Desaturation in procedural sedation for children with long bone fractures: Does weight status matter?

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Abstract

Introduction

Childhood obesity remains a serious problem in the United States. Significant associated adverse incidents have been reported with sedation of children with obesity, namely hypoxemia. The objective of our study was to determine if overweight and obesity were associated with increased desaturations during procedural sedation compared with patients of healthy weight.

Methods

This was a single-center retrospective chart review of data from a three-year period of patient's age 2–17 years. Of the 1700 charts reviewed 823 of these patients received procedural sedation and met the study inclusion criteria. Weight status was classified based on age and gender specific body mass index (BMI) percentiles: underweight, healthy weight, overweight, obese.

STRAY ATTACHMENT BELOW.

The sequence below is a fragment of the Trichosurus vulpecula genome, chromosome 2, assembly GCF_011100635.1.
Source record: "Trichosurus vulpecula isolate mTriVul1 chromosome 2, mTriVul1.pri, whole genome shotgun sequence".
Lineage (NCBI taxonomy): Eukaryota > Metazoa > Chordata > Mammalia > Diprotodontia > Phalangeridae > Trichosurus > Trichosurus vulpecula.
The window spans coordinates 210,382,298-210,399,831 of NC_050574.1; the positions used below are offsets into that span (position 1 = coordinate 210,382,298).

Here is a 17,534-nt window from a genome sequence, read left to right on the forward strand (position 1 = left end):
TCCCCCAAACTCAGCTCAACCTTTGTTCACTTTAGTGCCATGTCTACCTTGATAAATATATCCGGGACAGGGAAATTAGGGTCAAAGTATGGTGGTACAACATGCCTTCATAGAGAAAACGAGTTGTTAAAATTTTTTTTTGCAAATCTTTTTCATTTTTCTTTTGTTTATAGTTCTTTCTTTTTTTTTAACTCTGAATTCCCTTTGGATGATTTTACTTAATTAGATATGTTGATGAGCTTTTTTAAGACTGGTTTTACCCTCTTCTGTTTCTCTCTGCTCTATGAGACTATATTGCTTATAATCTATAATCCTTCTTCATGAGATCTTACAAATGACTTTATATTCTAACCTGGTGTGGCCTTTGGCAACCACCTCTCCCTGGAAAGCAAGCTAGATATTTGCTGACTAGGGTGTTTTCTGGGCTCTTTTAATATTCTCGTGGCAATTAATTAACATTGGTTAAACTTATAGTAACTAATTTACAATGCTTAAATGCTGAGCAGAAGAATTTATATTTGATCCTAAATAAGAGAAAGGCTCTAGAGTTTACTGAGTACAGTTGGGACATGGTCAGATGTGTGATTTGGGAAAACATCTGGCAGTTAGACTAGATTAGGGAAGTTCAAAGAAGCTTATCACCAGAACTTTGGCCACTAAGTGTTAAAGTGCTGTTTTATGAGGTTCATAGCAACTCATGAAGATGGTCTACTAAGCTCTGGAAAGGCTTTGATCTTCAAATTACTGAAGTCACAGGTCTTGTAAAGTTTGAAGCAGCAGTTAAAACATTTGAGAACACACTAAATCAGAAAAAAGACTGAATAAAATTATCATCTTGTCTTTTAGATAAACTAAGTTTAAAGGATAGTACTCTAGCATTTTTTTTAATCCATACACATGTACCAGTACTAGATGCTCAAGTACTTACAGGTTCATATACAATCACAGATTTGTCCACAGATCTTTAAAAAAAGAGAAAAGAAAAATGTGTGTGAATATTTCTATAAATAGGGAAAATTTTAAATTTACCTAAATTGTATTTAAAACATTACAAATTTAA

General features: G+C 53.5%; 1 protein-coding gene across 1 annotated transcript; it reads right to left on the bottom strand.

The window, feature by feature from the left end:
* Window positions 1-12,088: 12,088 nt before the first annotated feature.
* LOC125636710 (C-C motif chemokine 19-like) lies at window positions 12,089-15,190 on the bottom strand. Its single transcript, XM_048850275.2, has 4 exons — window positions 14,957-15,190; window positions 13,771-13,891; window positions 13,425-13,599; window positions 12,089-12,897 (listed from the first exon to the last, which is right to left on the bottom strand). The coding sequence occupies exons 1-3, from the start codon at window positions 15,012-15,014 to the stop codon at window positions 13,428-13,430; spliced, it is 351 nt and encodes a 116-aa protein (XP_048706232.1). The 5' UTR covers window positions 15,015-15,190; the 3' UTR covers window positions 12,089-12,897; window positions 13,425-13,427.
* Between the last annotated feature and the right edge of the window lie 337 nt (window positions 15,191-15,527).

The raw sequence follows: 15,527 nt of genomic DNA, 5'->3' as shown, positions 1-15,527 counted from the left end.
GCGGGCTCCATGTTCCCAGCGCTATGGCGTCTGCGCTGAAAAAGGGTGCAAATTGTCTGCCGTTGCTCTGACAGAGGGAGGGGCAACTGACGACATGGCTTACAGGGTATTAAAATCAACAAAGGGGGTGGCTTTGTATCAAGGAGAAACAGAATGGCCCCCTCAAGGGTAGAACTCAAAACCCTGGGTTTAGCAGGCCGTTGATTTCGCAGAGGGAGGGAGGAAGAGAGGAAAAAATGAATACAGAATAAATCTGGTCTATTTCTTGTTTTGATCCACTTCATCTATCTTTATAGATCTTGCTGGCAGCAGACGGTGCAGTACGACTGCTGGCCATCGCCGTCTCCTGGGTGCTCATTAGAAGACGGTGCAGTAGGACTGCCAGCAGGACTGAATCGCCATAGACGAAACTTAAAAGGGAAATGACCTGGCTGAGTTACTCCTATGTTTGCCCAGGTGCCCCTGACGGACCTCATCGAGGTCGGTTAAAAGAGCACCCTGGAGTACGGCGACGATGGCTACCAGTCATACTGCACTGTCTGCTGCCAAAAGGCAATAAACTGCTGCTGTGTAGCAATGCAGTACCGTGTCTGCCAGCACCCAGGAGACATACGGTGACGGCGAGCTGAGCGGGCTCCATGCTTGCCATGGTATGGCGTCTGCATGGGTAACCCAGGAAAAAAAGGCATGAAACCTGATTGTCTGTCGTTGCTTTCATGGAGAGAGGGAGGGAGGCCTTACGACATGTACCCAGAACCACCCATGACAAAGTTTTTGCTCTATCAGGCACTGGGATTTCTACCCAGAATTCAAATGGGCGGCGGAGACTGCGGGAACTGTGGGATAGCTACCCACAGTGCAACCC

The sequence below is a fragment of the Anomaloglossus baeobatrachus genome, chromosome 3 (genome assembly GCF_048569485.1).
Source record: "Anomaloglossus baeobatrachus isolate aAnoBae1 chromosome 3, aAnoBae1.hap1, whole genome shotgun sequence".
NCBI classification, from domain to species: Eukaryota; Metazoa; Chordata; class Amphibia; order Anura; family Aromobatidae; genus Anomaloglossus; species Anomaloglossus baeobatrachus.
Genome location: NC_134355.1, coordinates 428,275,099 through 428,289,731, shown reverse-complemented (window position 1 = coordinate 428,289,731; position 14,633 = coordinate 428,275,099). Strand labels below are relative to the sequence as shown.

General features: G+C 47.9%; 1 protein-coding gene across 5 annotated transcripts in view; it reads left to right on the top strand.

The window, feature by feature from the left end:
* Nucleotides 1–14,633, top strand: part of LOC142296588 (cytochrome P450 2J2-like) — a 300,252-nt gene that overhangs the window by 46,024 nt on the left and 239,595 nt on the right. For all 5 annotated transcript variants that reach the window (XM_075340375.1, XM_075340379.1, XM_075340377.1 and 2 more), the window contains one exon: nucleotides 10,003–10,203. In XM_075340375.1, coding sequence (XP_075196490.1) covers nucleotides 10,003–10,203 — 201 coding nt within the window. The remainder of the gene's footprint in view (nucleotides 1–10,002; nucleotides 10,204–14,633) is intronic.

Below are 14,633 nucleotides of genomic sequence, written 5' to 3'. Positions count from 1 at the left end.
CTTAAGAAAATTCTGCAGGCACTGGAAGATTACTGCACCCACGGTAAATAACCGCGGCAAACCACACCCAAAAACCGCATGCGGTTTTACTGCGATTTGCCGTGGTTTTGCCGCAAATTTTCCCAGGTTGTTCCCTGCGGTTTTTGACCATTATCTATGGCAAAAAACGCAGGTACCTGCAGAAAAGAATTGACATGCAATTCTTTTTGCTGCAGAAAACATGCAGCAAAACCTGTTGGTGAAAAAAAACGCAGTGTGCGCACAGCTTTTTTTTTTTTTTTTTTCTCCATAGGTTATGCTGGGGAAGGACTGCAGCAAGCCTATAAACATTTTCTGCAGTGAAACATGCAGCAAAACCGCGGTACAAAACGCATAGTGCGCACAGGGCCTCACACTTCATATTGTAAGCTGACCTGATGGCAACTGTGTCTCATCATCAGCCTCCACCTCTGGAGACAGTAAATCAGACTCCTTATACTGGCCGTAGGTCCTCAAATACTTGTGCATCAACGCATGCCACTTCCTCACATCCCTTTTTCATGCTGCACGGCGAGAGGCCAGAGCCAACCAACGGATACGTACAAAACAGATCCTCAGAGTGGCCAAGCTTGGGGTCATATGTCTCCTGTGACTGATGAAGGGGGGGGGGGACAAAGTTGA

Results

Among all weight categories there was no statistical significance, however children with obesity had greater desaturation rates (9.9%) compared with children of underweight, healthy weight, or overweight combined (5.4%), χ2 = 4.46, p = 0.035.

Discussion

The results indicate that children with obesity are almost twice as likely to have a desaturation related to procedural sedation compared with children of other weight status. Providers should be aware that children with obesity may be more likely to desaturate than other children, and therefore be skilled at recognizing this.

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